Nitric oxide (NO), a vital molecule produced in the human body, plays a pivotal role in regulating oxygen and nutrient delivery to every cell. Its significance extends beyond cellular communication and antimicrobial properties, as it acts as a safeguard against invading pathogens. Remarkably, NO was recognized as the esteemed “Molecule of the Year” by Science Magazine in 1992, with the three US scientists responsible for its discovery receiving the highly acclaimed Nobel Prize in Physiology or Medicine in 1998.
The decline in nitric oxide production serves as the earliest indicator and catalyst for the progression of chronic diseases, including the leading cause of mortality across genders worldwide – cardiovascular disease. Nitric oxide is synthesized by two pathways. First, through the conversion of the amino acid L-arginine by a functional enzyme. Nevertheless, this pathway can become impaired due to various factors such as aging, oxidative stress, inadequate nutrition, sedentary lifestyle, smoking, diabetes, and high sugar intake, among others. The alternative pathway involves the utilization of nitrate and nitrite naturally present in select foods. Each pathway contributes around 50% to the overall NO production, compensating for the other. However, when the production of NO from both pathways becomes limited, the onset of health issues becomes inevitable.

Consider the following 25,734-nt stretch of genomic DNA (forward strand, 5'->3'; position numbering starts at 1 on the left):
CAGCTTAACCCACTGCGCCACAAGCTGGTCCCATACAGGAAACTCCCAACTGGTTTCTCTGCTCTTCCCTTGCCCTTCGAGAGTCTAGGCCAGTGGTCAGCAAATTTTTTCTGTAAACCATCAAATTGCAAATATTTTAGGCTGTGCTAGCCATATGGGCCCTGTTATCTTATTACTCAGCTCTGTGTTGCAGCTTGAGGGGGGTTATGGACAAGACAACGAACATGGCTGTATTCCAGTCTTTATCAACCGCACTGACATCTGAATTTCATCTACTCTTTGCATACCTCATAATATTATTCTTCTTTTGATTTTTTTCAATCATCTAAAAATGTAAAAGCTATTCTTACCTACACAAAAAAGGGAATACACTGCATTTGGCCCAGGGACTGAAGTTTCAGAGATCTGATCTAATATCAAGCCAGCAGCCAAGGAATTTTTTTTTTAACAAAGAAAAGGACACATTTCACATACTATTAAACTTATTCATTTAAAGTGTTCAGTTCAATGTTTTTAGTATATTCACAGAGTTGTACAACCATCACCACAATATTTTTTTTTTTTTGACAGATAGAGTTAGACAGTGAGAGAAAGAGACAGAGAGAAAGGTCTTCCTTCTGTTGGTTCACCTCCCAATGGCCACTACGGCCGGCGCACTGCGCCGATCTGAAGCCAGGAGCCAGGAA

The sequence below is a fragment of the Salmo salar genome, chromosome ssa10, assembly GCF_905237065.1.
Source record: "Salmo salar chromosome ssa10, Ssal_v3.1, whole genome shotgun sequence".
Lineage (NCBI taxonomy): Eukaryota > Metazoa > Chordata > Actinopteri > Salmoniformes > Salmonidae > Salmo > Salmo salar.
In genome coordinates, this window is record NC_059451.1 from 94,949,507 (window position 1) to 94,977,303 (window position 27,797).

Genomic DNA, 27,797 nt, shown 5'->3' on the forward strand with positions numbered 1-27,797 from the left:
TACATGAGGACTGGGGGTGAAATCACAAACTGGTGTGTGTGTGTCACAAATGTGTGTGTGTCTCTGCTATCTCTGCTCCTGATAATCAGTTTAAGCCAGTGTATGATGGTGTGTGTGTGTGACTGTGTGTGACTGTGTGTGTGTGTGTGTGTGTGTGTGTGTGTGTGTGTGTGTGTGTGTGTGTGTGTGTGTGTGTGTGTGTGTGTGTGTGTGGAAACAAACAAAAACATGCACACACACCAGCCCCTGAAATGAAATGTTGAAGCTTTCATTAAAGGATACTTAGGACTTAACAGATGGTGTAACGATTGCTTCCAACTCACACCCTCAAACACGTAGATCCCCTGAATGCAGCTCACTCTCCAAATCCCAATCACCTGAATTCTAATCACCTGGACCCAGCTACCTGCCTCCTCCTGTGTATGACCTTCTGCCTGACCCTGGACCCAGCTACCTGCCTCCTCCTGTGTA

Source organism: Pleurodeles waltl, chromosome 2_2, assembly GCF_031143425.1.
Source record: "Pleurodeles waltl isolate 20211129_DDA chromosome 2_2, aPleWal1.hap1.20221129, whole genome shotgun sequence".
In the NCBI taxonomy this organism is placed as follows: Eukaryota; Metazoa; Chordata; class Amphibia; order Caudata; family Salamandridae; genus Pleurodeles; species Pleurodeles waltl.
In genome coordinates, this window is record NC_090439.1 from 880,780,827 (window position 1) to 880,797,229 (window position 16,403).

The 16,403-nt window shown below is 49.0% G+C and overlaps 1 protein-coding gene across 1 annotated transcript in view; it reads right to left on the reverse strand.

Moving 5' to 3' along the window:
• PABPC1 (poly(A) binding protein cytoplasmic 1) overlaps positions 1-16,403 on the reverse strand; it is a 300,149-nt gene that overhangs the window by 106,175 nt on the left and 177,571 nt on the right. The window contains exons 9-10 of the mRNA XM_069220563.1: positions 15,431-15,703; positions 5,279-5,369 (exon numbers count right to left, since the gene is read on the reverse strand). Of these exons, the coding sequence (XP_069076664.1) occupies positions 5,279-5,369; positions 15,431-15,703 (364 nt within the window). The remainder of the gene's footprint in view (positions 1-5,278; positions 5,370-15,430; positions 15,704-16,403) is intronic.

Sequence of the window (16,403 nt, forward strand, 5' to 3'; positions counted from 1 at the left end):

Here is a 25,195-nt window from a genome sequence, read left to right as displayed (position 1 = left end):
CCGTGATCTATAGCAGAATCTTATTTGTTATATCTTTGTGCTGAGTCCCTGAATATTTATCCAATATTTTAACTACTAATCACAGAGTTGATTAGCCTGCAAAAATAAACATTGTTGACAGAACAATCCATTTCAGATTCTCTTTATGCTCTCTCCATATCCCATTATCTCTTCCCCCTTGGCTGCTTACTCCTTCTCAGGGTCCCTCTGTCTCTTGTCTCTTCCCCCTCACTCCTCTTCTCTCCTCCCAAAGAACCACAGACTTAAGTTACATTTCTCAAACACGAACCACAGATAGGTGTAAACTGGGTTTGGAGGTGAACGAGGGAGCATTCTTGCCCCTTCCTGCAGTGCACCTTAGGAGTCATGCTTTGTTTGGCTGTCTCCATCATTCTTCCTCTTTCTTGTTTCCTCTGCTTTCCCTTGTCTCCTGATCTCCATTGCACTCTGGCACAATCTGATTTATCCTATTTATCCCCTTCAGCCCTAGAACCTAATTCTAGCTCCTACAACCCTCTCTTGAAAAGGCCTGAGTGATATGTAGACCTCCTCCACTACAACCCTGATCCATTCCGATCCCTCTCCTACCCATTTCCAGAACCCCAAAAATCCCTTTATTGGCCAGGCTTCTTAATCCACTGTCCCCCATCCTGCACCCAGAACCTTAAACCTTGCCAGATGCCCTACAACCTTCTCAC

This understanding highlights the compelling significance of nitric oxide and its multifaceted role in human physiology.